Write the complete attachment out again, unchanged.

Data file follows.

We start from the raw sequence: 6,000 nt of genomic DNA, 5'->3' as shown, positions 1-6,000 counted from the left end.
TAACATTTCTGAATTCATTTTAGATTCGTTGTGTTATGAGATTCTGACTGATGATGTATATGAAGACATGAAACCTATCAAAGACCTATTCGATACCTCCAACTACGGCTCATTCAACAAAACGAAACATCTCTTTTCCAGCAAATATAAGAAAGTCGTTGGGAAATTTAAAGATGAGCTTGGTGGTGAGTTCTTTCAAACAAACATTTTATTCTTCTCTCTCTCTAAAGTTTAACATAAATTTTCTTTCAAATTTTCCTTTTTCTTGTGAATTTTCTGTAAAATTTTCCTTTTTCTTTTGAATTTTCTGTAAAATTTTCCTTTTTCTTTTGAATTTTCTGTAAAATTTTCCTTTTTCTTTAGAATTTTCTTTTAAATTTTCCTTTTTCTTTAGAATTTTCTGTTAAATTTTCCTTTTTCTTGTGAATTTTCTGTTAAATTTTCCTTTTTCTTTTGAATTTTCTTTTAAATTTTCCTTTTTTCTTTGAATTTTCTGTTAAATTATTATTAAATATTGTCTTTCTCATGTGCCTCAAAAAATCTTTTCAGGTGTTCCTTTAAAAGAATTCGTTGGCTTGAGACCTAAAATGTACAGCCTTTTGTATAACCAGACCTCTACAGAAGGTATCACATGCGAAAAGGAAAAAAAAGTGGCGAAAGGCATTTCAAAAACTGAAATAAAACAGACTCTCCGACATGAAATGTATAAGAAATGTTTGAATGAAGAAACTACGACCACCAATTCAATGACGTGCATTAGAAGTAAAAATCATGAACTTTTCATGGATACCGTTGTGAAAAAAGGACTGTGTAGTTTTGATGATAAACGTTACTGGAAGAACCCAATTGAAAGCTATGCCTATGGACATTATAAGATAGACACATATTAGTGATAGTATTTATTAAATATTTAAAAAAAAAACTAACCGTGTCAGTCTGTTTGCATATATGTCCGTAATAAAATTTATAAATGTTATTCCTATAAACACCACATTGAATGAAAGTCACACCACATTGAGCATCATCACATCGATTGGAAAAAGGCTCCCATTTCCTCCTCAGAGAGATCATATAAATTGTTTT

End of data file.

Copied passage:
We start from the raw sequence: 6,000 nt of genomic DNA, 5'->3' as shown, positions 1-6,000 counted from the left end.
TAACATTTCTGAATTCATTTTAGATTCGTTGTGTTATGAGATTCTGACTGATGATGTATATGAAGACATGAAACCTATCAAAGACCTATTCGATACCTCCAACTACGGCTCATTCAACAAAACGAAACATCTCTTTTCCAGCAAATATAAGAAAGTCGTTGGGAAATTTAAAGATGAGCTTGGTGGTGAGTTCTTTCAAACAAACATTTTATTCTTCTCTCTCTCTAAAGTTTAACATAAATTTTCTTTCAAATTTTCCTTTTTCTTGTGAATTTTCTGTAAAATTTTCCTTTTTCTTTTGAATTTTCTGTAAAATTTTCCTTTTTCTTTTGAATTTTCTGTAAAATTTTCCTTTTTCTTTAGAATTTTCTTTTAAATTTTCCTTTTTCTTTAGAATTTTCTGTTAAATTTTCCTTTTTCTTGTGAATTTTCTGTTAAATTTTCCTTTTTCTTTTGAATTTTCTTTTAAATTTTCCTTTTTTCTTTGAATTTTCTGTTAAATTATTATTAAATATTGTCTTTCTCATGTGCCTCAAAAAATCTTTTCAGGTGTTCCTTTAAAAGAATTCGTTGGCTTGAGACCTAAAATGTACAGCCTTTTGTATAACCAGACCTCTACAGAAGGTATCACATGCGAAAAGGAAAAAAAAGTGGCGAAAGGCATTTCAAAAACTGAAATAAAACAGACTCTCCGACATGAAATGTATAAGAAATGTTTGAATGAAGAAACTACGACCACCAATTCAATGACGTGCATTAGAAGTAAAAATCATGAACTTTTCATGGATACCGTTGTGAAAAAAGGACTGTGTAGTTTTGATGATAAACGTTACTGGAAGAACCCAATTGAAAGCTATGCCTATGGACATTATAAGATAGACACATATTAGTGATAGTATTTATTAAATATTTAAAAAAAAAACTAACCGTGTCAGTCTGTTTGCATATATGTCCGTAATAAAATTTATAAATGTTATTCCTATAAACACCACATTGAATGAAAGTCACACCACATTGAGCATCATCACATCGATTGGAAAAAGGCTCCCATTTCCTCCTCAGAGAGATCATATAAATTGTTTT